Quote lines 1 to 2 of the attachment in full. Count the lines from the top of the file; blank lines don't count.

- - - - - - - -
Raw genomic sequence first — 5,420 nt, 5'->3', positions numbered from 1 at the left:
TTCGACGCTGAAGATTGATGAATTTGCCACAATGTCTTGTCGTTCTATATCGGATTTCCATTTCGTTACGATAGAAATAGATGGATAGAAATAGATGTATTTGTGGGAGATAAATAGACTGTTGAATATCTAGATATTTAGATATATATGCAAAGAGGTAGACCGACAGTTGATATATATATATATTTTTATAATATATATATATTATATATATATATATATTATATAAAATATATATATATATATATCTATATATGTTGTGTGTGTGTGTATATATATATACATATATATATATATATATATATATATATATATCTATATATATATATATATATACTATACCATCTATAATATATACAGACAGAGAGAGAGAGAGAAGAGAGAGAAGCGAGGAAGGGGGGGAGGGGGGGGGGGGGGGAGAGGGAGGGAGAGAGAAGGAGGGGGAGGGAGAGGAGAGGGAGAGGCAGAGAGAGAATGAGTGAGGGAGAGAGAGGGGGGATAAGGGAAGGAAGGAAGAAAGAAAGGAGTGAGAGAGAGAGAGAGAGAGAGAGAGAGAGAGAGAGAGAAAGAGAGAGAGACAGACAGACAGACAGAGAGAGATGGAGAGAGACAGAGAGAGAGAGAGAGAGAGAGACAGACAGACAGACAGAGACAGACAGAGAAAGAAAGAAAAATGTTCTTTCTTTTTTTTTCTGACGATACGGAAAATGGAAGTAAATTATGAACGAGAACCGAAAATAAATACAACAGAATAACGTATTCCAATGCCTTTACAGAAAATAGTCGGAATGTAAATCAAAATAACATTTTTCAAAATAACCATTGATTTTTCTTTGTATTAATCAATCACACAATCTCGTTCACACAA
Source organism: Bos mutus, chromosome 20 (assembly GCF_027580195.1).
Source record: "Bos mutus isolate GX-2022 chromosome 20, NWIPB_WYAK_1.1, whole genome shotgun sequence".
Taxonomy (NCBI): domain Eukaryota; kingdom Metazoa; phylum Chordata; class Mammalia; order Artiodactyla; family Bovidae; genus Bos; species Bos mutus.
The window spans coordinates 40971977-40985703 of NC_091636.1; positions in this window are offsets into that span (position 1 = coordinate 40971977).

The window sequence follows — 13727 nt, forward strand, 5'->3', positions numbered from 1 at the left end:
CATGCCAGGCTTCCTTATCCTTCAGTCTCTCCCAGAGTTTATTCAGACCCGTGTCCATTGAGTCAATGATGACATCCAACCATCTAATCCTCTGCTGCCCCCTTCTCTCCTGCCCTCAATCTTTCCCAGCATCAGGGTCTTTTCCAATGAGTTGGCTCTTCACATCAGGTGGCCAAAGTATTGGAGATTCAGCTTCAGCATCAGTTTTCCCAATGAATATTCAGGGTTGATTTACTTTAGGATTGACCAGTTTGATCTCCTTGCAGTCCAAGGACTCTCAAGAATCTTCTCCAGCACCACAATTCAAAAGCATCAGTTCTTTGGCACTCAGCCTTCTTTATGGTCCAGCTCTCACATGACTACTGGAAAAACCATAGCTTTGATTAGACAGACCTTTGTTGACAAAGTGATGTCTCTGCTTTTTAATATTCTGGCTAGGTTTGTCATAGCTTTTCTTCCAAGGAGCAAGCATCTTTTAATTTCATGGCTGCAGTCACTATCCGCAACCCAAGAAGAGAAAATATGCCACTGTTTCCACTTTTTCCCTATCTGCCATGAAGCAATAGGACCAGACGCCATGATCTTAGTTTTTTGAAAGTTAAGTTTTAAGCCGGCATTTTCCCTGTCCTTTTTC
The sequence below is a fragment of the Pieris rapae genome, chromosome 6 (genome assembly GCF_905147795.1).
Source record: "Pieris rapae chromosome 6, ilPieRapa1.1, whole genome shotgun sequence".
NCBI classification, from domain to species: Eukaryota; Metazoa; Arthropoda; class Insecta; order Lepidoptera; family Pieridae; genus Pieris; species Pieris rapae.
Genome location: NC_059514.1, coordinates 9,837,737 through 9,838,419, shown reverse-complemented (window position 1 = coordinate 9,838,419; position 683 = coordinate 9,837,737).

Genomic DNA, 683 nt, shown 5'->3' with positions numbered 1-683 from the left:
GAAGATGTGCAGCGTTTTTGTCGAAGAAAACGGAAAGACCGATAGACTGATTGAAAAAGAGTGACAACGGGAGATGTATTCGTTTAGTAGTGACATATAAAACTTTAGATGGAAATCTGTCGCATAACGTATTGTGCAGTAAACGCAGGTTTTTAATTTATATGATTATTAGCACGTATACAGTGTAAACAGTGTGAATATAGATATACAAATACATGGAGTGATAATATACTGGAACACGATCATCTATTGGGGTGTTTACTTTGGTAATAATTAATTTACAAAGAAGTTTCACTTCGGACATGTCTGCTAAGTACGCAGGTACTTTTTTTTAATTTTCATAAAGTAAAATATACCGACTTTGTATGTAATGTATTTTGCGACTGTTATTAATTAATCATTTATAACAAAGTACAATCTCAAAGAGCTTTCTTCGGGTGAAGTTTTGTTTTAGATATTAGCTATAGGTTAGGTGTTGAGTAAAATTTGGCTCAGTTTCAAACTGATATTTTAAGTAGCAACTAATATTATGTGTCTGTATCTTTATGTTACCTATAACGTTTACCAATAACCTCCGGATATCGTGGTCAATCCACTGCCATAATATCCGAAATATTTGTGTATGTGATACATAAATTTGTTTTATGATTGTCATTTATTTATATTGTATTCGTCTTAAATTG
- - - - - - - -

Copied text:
Raw genomic sequence first — 5,420 nt, 5'->3', positions numbered from 1 at the left:
TTCGACGCTGAAGATTGATGAATTTGCCACAATGTCTTGTCGTTCTATATCGGATTTCCATTTCGTTACGATAGAAATAGATGGATAGAAATAGATGTATTTGTGGGAGATAAATAGACTGTTGAATATCTAGATATTTAGATATATATGCAAAGAGGTAGACCGACAGTTGATATATATATATATTTTTATAATATATATATATTATATATATATATATATTATATAAAATATATATATATATATATCTATATATGTTGTGTGTGTGTGTATATATATATACATATATATATATATATATATATATATATATATCTATATATATATATATATATACTATACCATCTATAATATATACAGACAGAGAGAGAGAGAGAAGAGAGAGAAGCGAGGAAGGGGGGGAGGGGGGGGGGGGGGGAGAGGGAGGGAGAGAGAAGGAGGGGGAGGGAGAGGAGAGGGAGAGGCAGAGAGAGAATGAGTGAGGGAGAGAGAGGGGGGATAAGGGAAGGAAGGAAGAAAGAAAGGAGTGAGAGAGAGAGAGAGAGAGAGAGAGAGAGAGAGAGAGAAAGAGAGAGAGACAGACAGACAGACAGAGAGAGATGGAGAGAGACAGAGAGAGAGAGAGAGAGAGAGACAGACAGACAGACAGAGACAGACAGAGAAAGAAAGAAAAATGTTCTTTCTTTTTTTTTCTGACGATACGGAAAATGGAAGTAAATTATGAACGAGAACCGAAAATAAATACAACAGAATAACGTATTCCAATGCCTTTACAGAAAATAGTCGGAATGTAAATCAAAATAACATTTTTCAAAATAACCATTGATTTTTCTTTGTATTAATCAATCACACAATCTCGTTCACACAA